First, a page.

Nutrition Notes

Vitamin D and Autoimmune Thyroiditis: Settling the Controversy

While vitamin D is perhaps best known for its role in bone health and calcium metabolism, it exerts critical immunomodulatory actions throughout the body. Vitamin D receptors (VDRs) are present in various immune cells and play a pivotal role in regulating immune responses. This can impact both the innate and adaptive arms of the immune system. The activation of VDRs can cause many downstream effects; these include the modulation of certain pro-inflammatory cytokines and regulatory T-cell differentiation. This, in turn, may influence immune homeostasis. 

Lower levels of vitamin D have been associated with an increased risk of certain autoimmune conditions, including Graves disease (GD) and rheumatoid arthritis (RA). A clinical study involving 101 individuals with RA investigated the seasonal variation of vitamin D levels among participants. Study results indicate a higher prevalence of vitamin D deficiencies and insufficiencies among those with RA. Deficiencies in vitamin D in this population were associated with increases in parameters related to inflammation and disease activity, including C-reactive protein (CRP) and erythrocyte sedimentation rate (ESR). 

A large-scale randomized controlled trial lasting over 5 years and involving over 25,000 participants, primarily older adults, explored the relationship between autoimmune diseases and the intake of vitamin D and omega-3 fatty acids. The intervention involved 2,000 IU of vitamin D daily or a matched placebo and 1,000 mg omega-3 fatty acids or a matched placebo. Results from the study indicate that supplementation with vitamin D, independent of omega-3 intake, was associated with a 22% reduced incidence of autoimmune disease.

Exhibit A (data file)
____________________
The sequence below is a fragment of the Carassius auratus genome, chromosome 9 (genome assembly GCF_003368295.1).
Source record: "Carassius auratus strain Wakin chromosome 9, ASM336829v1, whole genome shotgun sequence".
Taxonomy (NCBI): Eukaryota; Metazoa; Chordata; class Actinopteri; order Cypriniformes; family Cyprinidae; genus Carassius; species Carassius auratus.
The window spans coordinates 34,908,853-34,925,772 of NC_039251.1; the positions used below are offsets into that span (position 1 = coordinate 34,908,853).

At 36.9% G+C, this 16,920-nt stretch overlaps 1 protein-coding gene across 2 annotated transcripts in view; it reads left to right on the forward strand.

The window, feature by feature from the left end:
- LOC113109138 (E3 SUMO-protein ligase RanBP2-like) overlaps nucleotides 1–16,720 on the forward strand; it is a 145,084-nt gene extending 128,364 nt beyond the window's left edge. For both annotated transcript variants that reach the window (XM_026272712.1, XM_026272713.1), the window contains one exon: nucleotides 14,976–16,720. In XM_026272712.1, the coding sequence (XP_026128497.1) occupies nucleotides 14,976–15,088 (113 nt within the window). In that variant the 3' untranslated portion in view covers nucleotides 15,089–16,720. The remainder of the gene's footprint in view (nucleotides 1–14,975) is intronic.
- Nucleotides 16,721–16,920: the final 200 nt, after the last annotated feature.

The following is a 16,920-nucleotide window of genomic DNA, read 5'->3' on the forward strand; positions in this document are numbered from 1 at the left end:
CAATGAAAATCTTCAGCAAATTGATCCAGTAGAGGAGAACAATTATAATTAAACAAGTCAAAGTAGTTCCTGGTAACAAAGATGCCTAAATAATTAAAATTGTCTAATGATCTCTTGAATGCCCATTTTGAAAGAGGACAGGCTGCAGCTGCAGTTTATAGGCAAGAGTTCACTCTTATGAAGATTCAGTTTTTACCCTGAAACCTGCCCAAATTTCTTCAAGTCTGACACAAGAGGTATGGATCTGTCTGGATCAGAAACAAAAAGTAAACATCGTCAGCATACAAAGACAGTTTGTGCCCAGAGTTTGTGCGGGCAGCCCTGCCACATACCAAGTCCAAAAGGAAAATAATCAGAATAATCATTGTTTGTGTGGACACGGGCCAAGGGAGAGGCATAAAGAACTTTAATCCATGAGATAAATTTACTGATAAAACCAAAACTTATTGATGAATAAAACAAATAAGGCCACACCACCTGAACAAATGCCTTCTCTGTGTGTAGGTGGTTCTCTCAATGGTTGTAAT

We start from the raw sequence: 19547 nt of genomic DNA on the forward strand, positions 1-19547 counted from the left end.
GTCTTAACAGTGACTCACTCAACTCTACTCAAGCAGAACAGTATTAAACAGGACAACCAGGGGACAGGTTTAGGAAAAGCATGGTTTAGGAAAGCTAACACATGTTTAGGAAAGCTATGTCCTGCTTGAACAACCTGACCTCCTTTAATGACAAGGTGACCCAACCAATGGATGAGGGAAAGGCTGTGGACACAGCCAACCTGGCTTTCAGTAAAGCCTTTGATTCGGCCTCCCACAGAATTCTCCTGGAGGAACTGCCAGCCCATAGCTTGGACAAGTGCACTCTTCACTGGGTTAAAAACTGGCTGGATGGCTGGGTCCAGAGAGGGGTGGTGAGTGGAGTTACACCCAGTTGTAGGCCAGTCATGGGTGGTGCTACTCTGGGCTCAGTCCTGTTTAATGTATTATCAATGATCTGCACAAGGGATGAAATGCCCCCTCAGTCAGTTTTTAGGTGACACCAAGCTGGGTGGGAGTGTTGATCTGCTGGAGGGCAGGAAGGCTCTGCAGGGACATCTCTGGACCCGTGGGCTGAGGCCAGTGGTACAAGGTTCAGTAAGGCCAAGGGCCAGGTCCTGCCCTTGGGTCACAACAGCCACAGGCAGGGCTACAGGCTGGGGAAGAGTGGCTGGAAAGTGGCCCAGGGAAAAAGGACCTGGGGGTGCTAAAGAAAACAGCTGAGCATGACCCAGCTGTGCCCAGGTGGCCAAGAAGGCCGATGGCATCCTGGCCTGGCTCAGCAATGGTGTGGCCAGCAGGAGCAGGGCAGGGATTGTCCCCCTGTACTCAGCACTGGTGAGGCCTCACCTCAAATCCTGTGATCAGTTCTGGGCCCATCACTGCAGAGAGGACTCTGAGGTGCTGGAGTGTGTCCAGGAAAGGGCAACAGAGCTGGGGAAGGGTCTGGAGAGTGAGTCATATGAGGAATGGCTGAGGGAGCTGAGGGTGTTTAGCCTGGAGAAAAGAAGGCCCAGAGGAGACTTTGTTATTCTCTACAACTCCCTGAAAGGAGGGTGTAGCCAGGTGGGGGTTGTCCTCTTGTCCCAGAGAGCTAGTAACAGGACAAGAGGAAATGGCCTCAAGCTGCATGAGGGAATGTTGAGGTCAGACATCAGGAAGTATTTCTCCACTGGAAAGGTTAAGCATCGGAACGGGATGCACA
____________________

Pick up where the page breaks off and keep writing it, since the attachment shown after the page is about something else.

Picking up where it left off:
A pilot study investigated the potential efficacy of selenium and vitamin D supplementation in individuals (n=42) newly diagnosed with GD with low serum levels of circulating calcifediol and selenium. All participants received medication for GD according to the standard of care. The treatment group also received 100 µg of selenium daily plus an amount of cholecalciferol based on individual baseline serum values for 180 days. 

Study results indicate that individuals receiving vitamin D and selenium may have experienced improvements in certain aspects of immune and thyroid health. The treatment group was observed to have higher amounts of T regulatory (Treg) cells at the study terminus when compared with placebo. Treg cells are responsible for helping to control autoreactive immune cells and may help prevent certain aspects of autoimmune disease progression. In addition, decreases in certain natural killer (NK) cells including CD56brightNK cells were observed in the treatment group. While the full mechanism of NK cell activity in GD is still being elucidated, NK cells are thought to contribute to both the innate and adaptive immune responses, produce certain cytokines, and contribute to immune cell signaling. Certain NK cells, particularly CD56brightNK cells, have been observed in higher amounts in individuals with GD when compared to healthy volunteers. 

While more research is needed, particularly in the clinical setting and with more study participants, evidence suggests that certain nutraceuticals may help support thyroid health and a normal immune response. Emerging evidence suggests that supplementation with vitamin D may help support antioxidative status, immune health, and a normal response to inflammation. 

By Cory Ambrose, ND, MAT